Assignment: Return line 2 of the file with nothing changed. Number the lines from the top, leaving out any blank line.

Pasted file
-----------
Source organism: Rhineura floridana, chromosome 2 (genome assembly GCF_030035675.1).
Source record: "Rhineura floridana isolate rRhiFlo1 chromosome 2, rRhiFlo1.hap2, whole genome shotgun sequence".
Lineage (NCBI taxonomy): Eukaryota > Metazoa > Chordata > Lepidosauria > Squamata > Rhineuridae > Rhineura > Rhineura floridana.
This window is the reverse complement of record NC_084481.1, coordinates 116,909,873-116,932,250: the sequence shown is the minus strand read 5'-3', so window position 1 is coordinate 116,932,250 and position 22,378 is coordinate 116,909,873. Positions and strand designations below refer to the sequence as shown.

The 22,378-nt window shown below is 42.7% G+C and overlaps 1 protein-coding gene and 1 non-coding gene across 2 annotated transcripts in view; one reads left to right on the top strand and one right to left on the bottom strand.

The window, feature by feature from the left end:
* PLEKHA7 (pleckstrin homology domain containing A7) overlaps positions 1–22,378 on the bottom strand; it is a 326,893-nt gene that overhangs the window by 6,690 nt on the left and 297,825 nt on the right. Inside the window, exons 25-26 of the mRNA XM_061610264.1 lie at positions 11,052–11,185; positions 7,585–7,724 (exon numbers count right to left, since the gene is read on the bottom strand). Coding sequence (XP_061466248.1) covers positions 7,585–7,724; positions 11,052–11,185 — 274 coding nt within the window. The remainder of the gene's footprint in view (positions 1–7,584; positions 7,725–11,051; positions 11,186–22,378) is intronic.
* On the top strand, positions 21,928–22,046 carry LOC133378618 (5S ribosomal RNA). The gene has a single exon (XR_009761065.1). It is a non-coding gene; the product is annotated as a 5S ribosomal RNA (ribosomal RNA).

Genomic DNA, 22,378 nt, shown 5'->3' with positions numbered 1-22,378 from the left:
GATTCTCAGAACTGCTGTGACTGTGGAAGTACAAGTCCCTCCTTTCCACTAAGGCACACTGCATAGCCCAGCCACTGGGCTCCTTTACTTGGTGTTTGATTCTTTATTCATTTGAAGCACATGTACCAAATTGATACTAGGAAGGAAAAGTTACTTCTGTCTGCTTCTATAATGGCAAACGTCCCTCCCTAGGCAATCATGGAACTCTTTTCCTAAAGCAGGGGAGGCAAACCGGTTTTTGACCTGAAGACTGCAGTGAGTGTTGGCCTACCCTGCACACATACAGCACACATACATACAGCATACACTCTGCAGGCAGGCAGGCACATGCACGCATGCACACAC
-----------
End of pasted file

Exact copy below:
Source record: "Rhineura floridana isolate rRhiFlo1 chromosome 2, rRhiFlo1.hap2, whole genome shotgun sequence".